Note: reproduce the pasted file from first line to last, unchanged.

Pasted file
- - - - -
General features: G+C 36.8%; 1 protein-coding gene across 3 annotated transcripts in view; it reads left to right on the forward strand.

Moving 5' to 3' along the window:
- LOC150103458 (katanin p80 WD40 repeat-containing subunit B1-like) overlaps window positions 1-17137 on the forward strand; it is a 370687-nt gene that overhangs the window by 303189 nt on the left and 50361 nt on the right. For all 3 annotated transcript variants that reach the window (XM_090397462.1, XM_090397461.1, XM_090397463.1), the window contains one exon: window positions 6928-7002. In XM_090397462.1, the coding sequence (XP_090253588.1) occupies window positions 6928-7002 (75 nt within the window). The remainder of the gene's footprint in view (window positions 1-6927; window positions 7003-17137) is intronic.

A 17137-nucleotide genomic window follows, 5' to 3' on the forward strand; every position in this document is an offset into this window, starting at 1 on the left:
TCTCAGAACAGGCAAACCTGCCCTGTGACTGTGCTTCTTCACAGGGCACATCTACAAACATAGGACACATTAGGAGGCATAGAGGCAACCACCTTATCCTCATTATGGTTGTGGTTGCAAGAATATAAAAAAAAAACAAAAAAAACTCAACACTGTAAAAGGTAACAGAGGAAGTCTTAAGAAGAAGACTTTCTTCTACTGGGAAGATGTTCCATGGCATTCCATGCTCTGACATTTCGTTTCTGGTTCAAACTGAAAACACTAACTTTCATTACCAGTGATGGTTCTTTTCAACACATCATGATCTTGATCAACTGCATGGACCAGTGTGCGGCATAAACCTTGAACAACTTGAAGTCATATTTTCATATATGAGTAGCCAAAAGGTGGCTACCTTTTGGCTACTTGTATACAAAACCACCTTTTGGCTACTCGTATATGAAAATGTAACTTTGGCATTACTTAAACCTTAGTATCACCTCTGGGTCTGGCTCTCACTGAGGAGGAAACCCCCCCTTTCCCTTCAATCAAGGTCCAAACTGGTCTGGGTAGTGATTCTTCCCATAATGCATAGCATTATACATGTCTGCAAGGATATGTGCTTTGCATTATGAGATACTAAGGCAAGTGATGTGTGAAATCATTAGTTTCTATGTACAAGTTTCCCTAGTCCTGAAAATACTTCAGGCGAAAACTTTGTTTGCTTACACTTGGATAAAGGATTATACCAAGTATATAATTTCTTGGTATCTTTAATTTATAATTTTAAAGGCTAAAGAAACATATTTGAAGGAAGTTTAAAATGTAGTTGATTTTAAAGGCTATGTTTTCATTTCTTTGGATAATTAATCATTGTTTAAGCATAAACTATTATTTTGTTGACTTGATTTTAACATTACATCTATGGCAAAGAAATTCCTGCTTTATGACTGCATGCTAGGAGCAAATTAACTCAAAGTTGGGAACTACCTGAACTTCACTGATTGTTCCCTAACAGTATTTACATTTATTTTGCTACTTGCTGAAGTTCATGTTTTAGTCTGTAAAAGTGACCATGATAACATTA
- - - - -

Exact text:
General features: G+C 36.8%; 1 protein-coding gene across 3 annotated transcripts in view; it reads left to right on the forward strand.

Moving 5' to 3' along the window:
- LOC150103458 (katanin p80 WD40 repeat-containing subunit B1-like) overlaps window positions 1-17137 on the forward strand; it is a 370687-nt gene that overhangs the window by 303189 nt on the left and 50361 nt on the right. For all 3 annotated transcript variants that reach the window (XM_090397462.1, XM_090397461.1, XM_090397463.1), the window contains one exon: window positions 6928-7002. In XM_090397462.1, the coding sequence (XP_090253588.1) occupies window positions 6928-7002 (75 nt within the window). The remainder of the gene's footprint in view (window positions 1-6927; window positions 7003-17137) is intronic.

A 17137-nucleotide genomic window follows, 5' to 3' on the forward strand; every position in this document is an offset into this window, starting at 1 on the left:
TCTCAGAACAGGCAAACCTGCCCTGTGACTGTGCTTCTTCACAGGGCACATCTACAAACATAGGACACATTAGGAGGCATAGAGGCAACCACCTTATCCTCATTATGGTTGTGGTTGCAAGAATATAAAAAAAAAACAAAAAAAACTCAACACTGTAAAAGGTAACAGAGGAAGTCTTAAGAAGAAGACTTTCTTCTACTGGGAAGATGTTCCATGGCATTCCATGCTCTGACATTTCGTTTCTGGTTCAAACTGAAAACACTAACTTTCATTACCAGTGATGGTTCTTTTCAACACATCATGATCTTGATCAACTGCATGGACCAGTGTGCGGCATAAACCTTGAACAACTTGAAGTCATATTTTCATATATGAGTAGCCAAAAGGTGGCTACCTTTTGGCTACTTGTATACAAAACCACCTTTTGGCTACTCGTATATGAAAATGTAACTTTGGCATTACTTAAACCTTAGTATCACCTCTGGGTCTGGCTCTCACTGAGGAGGAAACCCCCCCTTTCCCTTCAATCAAGGTCCAAACTGGTCTGGGTAGTGATTCTTCCCATAATGCATAGCATTATACATGTCTGCAAGGATATGTGCTTTGCATTATGAGATACTAAGGCAAGTGATGTGTGAAATCATTAGTTTCTATGTACAAGTTTCCCTAGTCCTGAAAATACTTCAGGCGAAAACTTTGTTTGCTTACACTTGGATAAAGGATTATACCAAGTATATAATTTCTTGGTATCTTTAATTTATAATTTTAAAGGCTAAAGAAACATATTTGAAGGAAGTTTAAAATGTAGTTGATTTTAAAGGCTATGTTTTCATTTCTTTGGATAATTAATCATTGTTTAAGCATAAACTATTATTTTGTTGACTTGATTTTAACATTACATCTATGGCAAAGAAATTCCTGCTTTATGACTGCATGCTAGGAGCAAATTAACTCAAAGTTGGGAACTACCTGAACTTCACTGATTGTTCCCTAACAGTATTTACATTTATTTTGCTACTTGCTGAAGTTCATGTTTTAGTCTGTAAAAGTGACCATGATAACATTA